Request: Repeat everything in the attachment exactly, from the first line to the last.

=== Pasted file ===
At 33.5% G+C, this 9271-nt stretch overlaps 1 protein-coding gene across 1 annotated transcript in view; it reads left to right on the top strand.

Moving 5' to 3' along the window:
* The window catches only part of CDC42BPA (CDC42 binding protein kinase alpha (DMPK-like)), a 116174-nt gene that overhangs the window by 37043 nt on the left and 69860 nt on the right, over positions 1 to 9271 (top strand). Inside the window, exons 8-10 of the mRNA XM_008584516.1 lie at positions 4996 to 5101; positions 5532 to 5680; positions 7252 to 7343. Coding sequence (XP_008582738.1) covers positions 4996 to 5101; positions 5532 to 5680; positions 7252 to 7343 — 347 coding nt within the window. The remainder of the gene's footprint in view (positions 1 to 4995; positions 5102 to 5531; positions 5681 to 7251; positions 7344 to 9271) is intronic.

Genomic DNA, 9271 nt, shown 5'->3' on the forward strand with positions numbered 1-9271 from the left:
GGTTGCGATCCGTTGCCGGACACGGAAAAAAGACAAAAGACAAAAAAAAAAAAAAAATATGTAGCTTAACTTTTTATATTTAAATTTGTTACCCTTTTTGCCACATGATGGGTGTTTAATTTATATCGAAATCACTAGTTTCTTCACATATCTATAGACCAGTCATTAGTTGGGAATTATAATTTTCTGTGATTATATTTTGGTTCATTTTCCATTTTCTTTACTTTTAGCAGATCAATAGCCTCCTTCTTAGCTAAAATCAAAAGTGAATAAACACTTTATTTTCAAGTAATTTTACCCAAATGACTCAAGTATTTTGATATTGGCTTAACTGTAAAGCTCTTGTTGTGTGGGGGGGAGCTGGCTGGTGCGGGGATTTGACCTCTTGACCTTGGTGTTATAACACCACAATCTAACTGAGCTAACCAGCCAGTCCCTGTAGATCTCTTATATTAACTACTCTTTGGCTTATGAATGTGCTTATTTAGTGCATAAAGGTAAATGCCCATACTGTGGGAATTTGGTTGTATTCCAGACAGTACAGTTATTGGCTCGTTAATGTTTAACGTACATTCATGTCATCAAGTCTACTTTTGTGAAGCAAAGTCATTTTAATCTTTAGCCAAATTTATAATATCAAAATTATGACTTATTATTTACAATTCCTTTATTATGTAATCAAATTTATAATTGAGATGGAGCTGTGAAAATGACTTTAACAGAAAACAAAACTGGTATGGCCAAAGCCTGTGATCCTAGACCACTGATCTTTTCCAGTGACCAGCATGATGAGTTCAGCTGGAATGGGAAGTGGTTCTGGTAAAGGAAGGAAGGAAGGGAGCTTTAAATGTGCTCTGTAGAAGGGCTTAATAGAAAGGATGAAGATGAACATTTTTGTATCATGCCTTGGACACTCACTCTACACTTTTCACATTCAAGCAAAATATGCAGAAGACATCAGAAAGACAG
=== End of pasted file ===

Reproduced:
At 33.5% G+C, this 9271-nt stretch overlaps 1 protein-coding gene across 1 annotated transcript in view; it reads left to right on the top strand.

Moving 5' to 3' along the window:
* The window catches only part of CDC42BPA (CDC42 binding protein kinase alpha (DMPK-like)), a 116174-nt gene that overhangs the window by 37043 nt on the left and 69860 nt on the right, over positions 1 to 9271 (top strand). Inside the window, exons 8-10 of the mRNA XM_008584516.1 lie at positions 4996 to 5101; positions 5532 to 5680; positions 7252 to 7343. Coding sequence (XP_008582738.1) covers positions 4996 to 5101; positions 5532 to 5680; positions 7252 to 7343 — 347 coding nt within the window. The remainder of the gene's footprint in view (positions 1 to 4995; positions 5102 to 5531; positions 5681 to 7251; positions 7344 to 9271) is intronic.

Genomic DNA, 9271 nt, shown 5'->3' on the forward strand with positions numbered 1-9271 from the left:
GGTTGCGATCCGTTGCCGGACACGGAAAAAAGACAAAAGACAAAAAAAAAAAAAAAATATGTAGCTTAACTTTTTATATTTAAATTTGTTACCCTTTTTGCCACATGATGGGTGTTTAATTTATATCGAAATCACTAGTTTCTTCACATATCTATAGACCAGTCATTAGTTGGGAATTATAATTTTCTGTGATTATATTTTGGTTCATTTTCCATTTTCTTTACTTTTAGCAGATCAATAGCCTCCTTCTTAGCTAAAATCAAAAGTGAATAAACACTTTATTTTCAAGTAATTTTACCCAAATGACTCAAGTATTTTGATATTGGCTTAACTGTAAAGCTCTTGTTGTGTGGGGGGGAGCTGGCTGGTGCGGGGATTTGACCTCTTGACCTTGGTGTTATAACACCACAATCTAACTGAGCTAACCAGCCAGTCCCTGTAGATCTCTTATATTAACTACTCTTTGGCTTATGAATGTGCTTATTTAGTGCATAAAGGTAAATGCCCATACTGTGGGAATTTGGTTGTATTCCAGACAGTACAGTTATTGGCTCGTTAATGTTTAACGTACATTCATGTCATCAAGTCTACTTTTGTGAAGCAAAGTCATTTTAATCTTTAGCCAAATTTATAATATCAAAATTATGACTTATTATTTACAATTCCTTTATTATGTAATCAAATTTATAATTGAGATGGAGCTGTGAAAATGACTTTAACAGAAAACAAAACTGGTATGGCCAAAGCCTGTGATCCTAGACCACTGATCTTTTCCAGTGACCAGCATGATGAGTTCAGCTGGAATGGGAAGTGGTTCTGGTAAAGGAAGGAAGGAAGGGAGCTTTAAATGTGCTCTGTAGAAGGGCTTAATAGAAAGGATGAAGATGAACATTTTTGTATCATGCCTTGGACACTCACTCTACACTTTTCACATTCAAGCAAAATATGCAGAAGACATCAGAAAGACAG